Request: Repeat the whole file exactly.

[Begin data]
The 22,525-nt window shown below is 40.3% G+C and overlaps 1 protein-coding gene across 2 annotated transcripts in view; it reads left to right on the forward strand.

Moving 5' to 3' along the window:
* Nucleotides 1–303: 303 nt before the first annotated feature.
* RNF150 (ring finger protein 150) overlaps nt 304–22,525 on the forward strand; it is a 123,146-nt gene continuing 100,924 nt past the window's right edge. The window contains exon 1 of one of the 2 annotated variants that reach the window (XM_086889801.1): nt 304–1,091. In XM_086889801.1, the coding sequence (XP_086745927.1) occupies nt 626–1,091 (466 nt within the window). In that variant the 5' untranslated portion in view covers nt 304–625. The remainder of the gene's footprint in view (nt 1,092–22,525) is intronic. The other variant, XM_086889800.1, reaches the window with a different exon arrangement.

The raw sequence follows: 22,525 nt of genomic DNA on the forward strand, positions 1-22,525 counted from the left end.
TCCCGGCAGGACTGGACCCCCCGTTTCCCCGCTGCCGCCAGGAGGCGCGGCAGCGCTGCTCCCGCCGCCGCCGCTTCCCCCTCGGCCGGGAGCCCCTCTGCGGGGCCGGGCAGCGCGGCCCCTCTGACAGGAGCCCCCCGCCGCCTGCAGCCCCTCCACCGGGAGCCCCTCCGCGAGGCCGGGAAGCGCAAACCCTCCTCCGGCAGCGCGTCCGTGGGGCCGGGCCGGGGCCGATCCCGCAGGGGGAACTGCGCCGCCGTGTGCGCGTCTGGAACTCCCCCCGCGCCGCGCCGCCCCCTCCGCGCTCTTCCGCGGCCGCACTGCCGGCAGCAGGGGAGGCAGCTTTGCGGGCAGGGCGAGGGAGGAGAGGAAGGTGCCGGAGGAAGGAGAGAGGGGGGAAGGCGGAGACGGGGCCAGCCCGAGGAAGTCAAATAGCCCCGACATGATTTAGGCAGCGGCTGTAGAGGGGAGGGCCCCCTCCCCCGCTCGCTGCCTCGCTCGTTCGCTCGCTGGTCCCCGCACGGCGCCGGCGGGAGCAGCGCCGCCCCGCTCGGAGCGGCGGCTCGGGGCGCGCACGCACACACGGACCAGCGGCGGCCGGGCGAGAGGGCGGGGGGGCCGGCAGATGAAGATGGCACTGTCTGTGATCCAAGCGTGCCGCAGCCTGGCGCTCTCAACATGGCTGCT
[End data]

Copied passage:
The 22,525-nt window shown below is 40.3% G+C and overlaps 1 protein-coding gene across 2 annotated transcripts in view; it reads left to right on the forward strand.

Moving 5' to 3' along the window:
* Nucleotides 1–303: 303 nt before the first annotated feature.
* RNF150 (ring finger protein 150) overlaps nt 304–22,525 on the forward strand; it is a 123,146-nt gene continuing 100,924 nt past the window's right edge. The window contains exon 1 of one of the 2 annotated variants that reach the window (XM_086889801.1): nt 304–1,091. In XM_086889801.1, the coding sequence (XP_086745927.1) occupies nt 626–1,091 (466 nt within the window). In that variant the 5' untranslated portion in view covers nt 304–625. The remainder of the gene's footprint in view (nt 1,092–22,525) is intronic. The other variant, XM_086889800.1, reaches the window with a different exon arrangement.

The raw sequence follows: 22,525 nt of genomic DNA on the forward strand, positions 1-22,525 counted from the left end.
TCCCGGCAGGACTGGACCCCCCGTTTCCCCGCTGCCGCCAGGAGGCGCGGCAGCGCTGCTCCCGCCGCCGCCGCTTCCCCCTCGGCCGGGAGCCCCTCTGCGGGGCCGGGCAGCGCGGCCCCTCTGACAGGAGCCCCCCGCCGCCTGCAGCCCCTCCACCGGGAGCCCCTCCGCGAGGCCGGGAAGCGCAAACCCTCCTCCGGCAGCGCGTCCGTGGGGCCGGGCCGGGGCCGATCCCGCAGGGGGAACTGCGCCGCCGTGTGCGCGTCTGGAACTCCCCCCGCGCCGCGCCGCCCCCTCCGCGCTCTTCCGCGGCCGCACTGCCGGCAGCAGGGGAGGCAGCTTTGCGGGCAGGGCGAGGGAGGAGAGGAAGGTGCCGGAGGAAGGAGAGAGGGGGGAAGGCGGAGACGGGGCCAGCCCGAGGAAGTCAAATAGCCCCGACATGATTTAGGCAGCGGCTGTAGAGGGGAGGGCCCCCTCCCCCGCTCGCTGCCTCGCTCGTTCGCTCGCTGGTCCCCGCACGGCGCCGGCGGGAGCAGCGCCGCCCCGCTCGGAGCGGCGGCTCGGGGCGCGCACGCACACACGGACCAGCGGCGGCCGGGCGAGAGGGCGGGGGGGCCGGCAGATGAAGATGGCACTGTCTGTGATCCAAGCGTGCCGCAGCCTGGCGCTCTCAACATGGCTGCT